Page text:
I In 1979 Margaret ¡^Thatcher came to power |on a full-blooded monetarist platform and IMF¿ style budgets became the Healey: run on the pound rule rather than an ex-

ception. But the irony is

that, more than three years into her term, the vision Healey used to frighten the cabinet into submission in 1976 has become reality: more than three million Britons are indeed now unemployed.


Six months after his National Liberation Party won a landslide election victory, the face of President Luis Alberto Monge still beams down from election posters in San José, Costa Rica’s elegant capital. But in real life a savage economic crisis long ago wiped the smile from his face. In less than three years Costa Rica’s currency, the colon, has been devalued by 600 per

cent. The country owes $2.9 billion, on which it owes interest of $577 million. Inflation is running at about 80, unemployment at 10 per cent. Reserves have almost dried up.

Facing disaster and shunned by the private banks, there was only one place to turn: to the white stucco-and-glass building of the “world’s economic policeman,” the IMF. The result has been a cliff-hanging series of negotiations that vividly illustrate why the fund has a negative image in the Third World.

Costa Rica is only one of a number of Third World countries unable to meet its debts.

But its experience is exceptional both because of the gravity of its plight and because of the country’s strategic position: in the centre of troubled Central America. As long ago as 1948 Costa Ricans decided to abolish their army and, in view of the chaos in El Salvador and Guatemala, they have had no reason to regret the decision. It has allowed them to concentrate on promoting health, education and social security.

Those achievements are now threatened. In effect the IMF’s cureharsh cuts in public spending in exchange for a loan of about $300 million—threatens to have the same effect as the inflationary disease: severe erosion of Costa Rica’s welfare state. “We are between the devil and the deep blue sea,” said one government economist bitterly.

The IMF, too, has its problems. One of the reasons for the severity of the conditions it imposes in return for loans is the necessity to stretch its limited funds. To that end, last week’s announcement that the United States plans to reverse its current restraint policy and support a modest increase in the IMF’s working capital will be welcomed in San José. But the U.S.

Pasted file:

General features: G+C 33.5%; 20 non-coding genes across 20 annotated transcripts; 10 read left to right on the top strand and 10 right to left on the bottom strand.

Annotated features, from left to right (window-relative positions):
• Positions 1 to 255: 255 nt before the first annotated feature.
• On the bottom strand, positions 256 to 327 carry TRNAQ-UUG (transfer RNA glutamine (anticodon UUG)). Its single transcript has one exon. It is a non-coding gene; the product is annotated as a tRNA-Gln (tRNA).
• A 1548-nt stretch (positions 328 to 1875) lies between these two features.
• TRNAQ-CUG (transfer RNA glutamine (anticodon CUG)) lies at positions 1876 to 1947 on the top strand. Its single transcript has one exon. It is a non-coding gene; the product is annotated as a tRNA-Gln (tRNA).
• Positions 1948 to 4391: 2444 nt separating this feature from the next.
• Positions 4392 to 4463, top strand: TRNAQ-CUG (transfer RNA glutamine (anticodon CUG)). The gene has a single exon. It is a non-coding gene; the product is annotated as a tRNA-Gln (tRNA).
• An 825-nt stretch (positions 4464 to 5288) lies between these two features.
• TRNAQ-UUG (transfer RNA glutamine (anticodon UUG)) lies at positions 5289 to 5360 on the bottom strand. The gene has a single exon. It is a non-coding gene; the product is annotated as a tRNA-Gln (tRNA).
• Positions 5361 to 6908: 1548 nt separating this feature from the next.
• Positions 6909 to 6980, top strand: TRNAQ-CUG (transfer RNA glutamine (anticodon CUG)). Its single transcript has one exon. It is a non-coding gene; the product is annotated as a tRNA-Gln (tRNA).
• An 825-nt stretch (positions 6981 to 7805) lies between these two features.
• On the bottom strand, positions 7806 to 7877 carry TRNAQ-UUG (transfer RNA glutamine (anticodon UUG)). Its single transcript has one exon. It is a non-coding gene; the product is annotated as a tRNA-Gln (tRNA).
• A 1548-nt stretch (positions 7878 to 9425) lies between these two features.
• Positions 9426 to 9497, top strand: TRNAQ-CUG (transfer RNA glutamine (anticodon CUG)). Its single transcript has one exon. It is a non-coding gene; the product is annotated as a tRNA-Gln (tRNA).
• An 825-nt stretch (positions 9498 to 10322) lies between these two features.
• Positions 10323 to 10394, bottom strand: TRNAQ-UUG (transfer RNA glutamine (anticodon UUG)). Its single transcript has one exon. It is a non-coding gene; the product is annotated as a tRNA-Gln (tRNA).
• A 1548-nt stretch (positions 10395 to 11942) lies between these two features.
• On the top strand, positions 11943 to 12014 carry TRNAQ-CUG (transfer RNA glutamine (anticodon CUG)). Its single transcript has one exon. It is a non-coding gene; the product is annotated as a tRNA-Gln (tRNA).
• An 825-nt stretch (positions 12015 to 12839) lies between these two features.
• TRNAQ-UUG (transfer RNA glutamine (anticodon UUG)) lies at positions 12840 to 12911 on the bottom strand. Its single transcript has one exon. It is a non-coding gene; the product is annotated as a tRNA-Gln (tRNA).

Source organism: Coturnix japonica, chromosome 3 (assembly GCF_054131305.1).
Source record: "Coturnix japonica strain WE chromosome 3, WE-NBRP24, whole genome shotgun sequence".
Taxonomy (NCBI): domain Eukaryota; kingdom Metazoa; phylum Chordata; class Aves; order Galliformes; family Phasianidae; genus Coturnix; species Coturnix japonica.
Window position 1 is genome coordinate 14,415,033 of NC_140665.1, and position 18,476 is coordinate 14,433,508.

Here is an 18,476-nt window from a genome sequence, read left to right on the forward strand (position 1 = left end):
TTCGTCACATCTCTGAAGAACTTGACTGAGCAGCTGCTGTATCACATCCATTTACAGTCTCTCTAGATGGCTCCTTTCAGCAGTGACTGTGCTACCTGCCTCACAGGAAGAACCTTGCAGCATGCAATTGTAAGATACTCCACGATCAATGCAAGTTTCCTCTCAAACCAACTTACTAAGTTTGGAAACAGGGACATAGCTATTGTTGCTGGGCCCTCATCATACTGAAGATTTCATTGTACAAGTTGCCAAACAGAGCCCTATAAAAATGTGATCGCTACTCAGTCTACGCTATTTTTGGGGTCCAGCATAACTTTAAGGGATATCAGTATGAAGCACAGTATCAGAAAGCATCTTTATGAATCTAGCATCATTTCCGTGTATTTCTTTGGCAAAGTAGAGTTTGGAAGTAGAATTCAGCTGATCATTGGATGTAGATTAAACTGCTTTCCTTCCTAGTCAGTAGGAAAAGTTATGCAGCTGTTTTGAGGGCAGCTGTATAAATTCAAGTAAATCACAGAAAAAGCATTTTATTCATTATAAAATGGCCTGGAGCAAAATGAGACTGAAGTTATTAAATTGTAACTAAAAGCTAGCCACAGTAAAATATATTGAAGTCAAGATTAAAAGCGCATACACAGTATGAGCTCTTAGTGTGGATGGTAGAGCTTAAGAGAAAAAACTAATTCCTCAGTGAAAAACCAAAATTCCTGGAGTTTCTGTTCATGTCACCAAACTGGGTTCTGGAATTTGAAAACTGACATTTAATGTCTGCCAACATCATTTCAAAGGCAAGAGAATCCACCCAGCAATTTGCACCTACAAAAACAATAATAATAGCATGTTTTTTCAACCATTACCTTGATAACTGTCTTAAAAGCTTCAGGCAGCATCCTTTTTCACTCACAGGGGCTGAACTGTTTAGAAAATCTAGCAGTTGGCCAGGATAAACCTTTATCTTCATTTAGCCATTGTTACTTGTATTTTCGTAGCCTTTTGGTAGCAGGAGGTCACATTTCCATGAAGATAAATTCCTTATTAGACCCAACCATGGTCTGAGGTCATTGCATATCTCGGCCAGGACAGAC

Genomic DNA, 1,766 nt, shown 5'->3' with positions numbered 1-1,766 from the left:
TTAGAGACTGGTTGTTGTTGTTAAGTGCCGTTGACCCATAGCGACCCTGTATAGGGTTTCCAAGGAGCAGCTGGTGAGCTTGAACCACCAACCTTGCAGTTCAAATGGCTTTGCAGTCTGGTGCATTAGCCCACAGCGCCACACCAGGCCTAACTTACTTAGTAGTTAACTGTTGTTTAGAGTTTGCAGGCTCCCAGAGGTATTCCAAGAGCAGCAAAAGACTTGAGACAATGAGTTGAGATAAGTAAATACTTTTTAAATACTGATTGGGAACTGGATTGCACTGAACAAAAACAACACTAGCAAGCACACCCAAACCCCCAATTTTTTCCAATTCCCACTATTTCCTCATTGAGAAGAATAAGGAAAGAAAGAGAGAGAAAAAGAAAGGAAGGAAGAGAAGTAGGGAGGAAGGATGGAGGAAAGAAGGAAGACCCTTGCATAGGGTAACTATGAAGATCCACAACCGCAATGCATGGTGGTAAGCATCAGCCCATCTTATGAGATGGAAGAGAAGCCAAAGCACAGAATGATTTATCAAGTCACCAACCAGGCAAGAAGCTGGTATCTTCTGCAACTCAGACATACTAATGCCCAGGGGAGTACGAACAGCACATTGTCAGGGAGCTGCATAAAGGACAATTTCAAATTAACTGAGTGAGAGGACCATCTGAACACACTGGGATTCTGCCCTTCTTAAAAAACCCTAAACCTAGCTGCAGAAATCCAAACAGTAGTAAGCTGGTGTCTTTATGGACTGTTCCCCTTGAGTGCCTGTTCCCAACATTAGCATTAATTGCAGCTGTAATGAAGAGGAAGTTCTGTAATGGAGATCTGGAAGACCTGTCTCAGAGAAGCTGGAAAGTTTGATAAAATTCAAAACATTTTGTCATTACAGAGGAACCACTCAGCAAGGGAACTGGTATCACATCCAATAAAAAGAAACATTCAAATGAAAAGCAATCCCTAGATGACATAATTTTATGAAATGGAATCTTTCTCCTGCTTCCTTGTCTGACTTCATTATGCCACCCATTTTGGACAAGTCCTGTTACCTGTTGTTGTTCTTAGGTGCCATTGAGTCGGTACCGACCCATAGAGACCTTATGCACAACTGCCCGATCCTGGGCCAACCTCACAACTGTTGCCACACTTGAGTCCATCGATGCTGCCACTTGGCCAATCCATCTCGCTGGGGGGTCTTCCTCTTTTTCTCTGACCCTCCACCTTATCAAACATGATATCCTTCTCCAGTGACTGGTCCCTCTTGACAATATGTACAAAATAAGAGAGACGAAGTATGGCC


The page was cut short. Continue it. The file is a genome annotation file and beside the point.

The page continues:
proposal—for a 15-to-25-per-cent rise in the IMF’s loan funds—still falls far short of the doubling of funds that many other members would like to see. As a result, it will not likely provide much practical support for Monge’s rescue attempts.

So far, in order to meet the fund’s calls for a drastic reduction of the public sector debt, the cabinet has agreed to freeze public spending, remove subsidies on fish, bus travel and flour, increase taxes and raise prices on a wide range of goods and services. Those cuts will hurt the old, the sick and the unemployed in the same way that they would in an industrial state. But they also raise a more basic question: does such an assault on the public sector make economic sense?

Costa Rica’s difficulties are due to high interest rates and oil prices, imported inflation and a slump in exports, which cost it roughly $500 million last year—about half its expected foreign earnings, according to ^Rudolfo Silva, one of «Monge’s chief economic Sadvisers. But these facitors are largely outside the control of Costa Rica,

says Silva, and they will

not be affected by internal policies enforced by the IMF.

Not only may IMF cost-cutting be unhelpful to states in Costa Rica’s situation, but it may cause actual harm. Costa Rica’s state-aided schools and hospitals—which will be hurt by the cuts—are responsible for something that is in desperately short supply in Central America—a confidence in the civilizing influence of democracy.

“Costa Ricans are prepared for some belt-tightening,” says Silva. But he hopes the fund does not twist the screws too tight. Even in tranquil Costa Rica, protests over too much austerity can become ugly. IAIN GUEST in San José.